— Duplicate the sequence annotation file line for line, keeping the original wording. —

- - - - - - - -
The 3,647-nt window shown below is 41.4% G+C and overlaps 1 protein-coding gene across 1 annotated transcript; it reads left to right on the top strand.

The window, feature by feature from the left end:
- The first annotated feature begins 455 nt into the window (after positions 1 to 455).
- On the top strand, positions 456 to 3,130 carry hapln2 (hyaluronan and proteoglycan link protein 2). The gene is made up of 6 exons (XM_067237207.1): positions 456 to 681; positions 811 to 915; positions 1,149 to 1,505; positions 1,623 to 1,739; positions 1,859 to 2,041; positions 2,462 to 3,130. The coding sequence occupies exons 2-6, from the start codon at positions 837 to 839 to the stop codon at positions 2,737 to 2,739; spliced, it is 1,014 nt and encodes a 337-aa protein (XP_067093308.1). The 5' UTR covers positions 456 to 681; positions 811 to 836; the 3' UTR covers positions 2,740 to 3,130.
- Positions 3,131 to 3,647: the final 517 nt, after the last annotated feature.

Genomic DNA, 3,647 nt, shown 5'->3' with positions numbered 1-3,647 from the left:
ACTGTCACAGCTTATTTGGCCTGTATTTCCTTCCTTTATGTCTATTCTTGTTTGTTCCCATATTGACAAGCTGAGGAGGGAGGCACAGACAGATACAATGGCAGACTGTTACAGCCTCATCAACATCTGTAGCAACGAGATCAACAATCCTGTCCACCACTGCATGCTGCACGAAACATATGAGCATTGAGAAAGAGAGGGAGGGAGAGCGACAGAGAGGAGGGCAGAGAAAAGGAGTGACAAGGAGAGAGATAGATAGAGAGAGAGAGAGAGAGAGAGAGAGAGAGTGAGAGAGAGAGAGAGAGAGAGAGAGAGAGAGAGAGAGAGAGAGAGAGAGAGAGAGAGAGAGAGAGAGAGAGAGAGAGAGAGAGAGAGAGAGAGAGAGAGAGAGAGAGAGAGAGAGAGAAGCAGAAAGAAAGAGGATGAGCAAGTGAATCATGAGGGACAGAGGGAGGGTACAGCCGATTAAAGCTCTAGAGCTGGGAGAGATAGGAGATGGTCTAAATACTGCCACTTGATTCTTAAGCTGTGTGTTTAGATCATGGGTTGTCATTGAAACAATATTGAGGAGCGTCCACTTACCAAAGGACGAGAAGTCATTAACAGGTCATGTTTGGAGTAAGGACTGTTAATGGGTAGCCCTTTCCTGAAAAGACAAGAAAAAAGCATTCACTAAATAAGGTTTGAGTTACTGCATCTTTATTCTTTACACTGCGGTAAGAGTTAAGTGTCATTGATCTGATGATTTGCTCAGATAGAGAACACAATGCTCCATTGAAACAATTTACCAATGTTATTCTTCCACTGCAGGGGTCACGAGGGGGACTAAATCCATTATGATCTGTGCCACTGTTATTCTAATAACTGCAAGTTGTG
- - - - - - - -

The 3,647-nt window shown below is 41.4% G+C and overlaps 1 protein-coding gene across 1 annotated transcript; it reads left to right on the top strand.

The window, feature by feature from the left end:
- The first annotated feature begins 455 nt into the window (after positions 1 to 455).
- On the top strand, positions 456 to 3,130 carry hapln2 (hyaluronan and proteoglycan link protein 2). The gene is made up of 6 exons (XM_067237207.1): positions 456 to 681; positions 811 to 915; positions 1,149 to 1,505; positions 1,623 to 1,739; positions 1,859 to 2,041; positions 2,462 to 3,130. The coding sequence occupies exons 2-6, from the start codon at positions 837 to 839 to the stop codon at positions 2,737 to 2,739; spliced, it is 1,014 nt and encodes a 337-aa protein (XP_067093308.1). The 5' UTR covers positions 456 to 681; positions 811 to 836; the 3' UTR covers positions 2,740 to 3,130.
- Positions 3,131 to 3,647: the final 517 nt, after the last annotated feature.

Genomic DNA, 3,647 nt, shown 5'->3' with positions numbered 1-3,647 from the left:
ACTGTCACAGCTTATTTGGCCTGTATTTCCTTCCTTTATGTCTATTCTTGTTTGTTCCCATATTGACAAGCTGAGGAGGGAGGCACAGACAGATACAATGGCAGACTGTTACAGCCTCATCAACATCTGTAGCAACGAGATCAACAATCCTGTCCACCACTGCATGCTGCACGAAACATATGAGCATTGAGAAAGAGAGGGAGGGAGAGCGACAGAGAGGAGGGCAGAGAAAAGGAGTGACAAGGAGAGAGATAGATAGAGAGAGAGAGAGAGAGAGAGAGAGAGAGTGAGAGAGAGAGAGAGAGAGAGAGAGAGAGAGAGAGAGAGAGAGAGAGAGAGAGAGAGAGAGAGAGAGAGAGAGAGAGAGAGAGAGAGAGAGAGAGAGAGAGAGAGAGAGAGAGAGAGAAGCAGAAAGAAAGAGGATGAGCAAGTGAATCATGAGGGACAGAGGGAGGGTACAGCCGATTAAAGCTCTAGAGCTGGGAGAGATAGGAGATGGTCTAAATACTGCCACTTGATTCTTAAGCTGTGTGTTTAGATCATGGGTTGTCATTGAAACAATATTGAGGAGCGTCCACTTACCAAAGGACGAGAAGTCATTAACAGGTCATGTTTGGAGTAAGGACTGTTAATGGGTAGCCCTTTCCTGAAAAGACAAGAAAAAAGCATTCACTAAATAAGGTTTGAGTTACTGCATCTTTATTCTTTACACTGCGGTAAGAGTTAAGTGTCATTGATCTGATGATTTGCTCAGATAGAGAACACAATGCTCCATTGAAACAATTTACCAATGTTATTCTTCCACTGCAGGGGTCACGAGGGGGACTAAATCCATTATGATCTGTGCCACTGTTATTCTAATAACTGCAAGTTGTG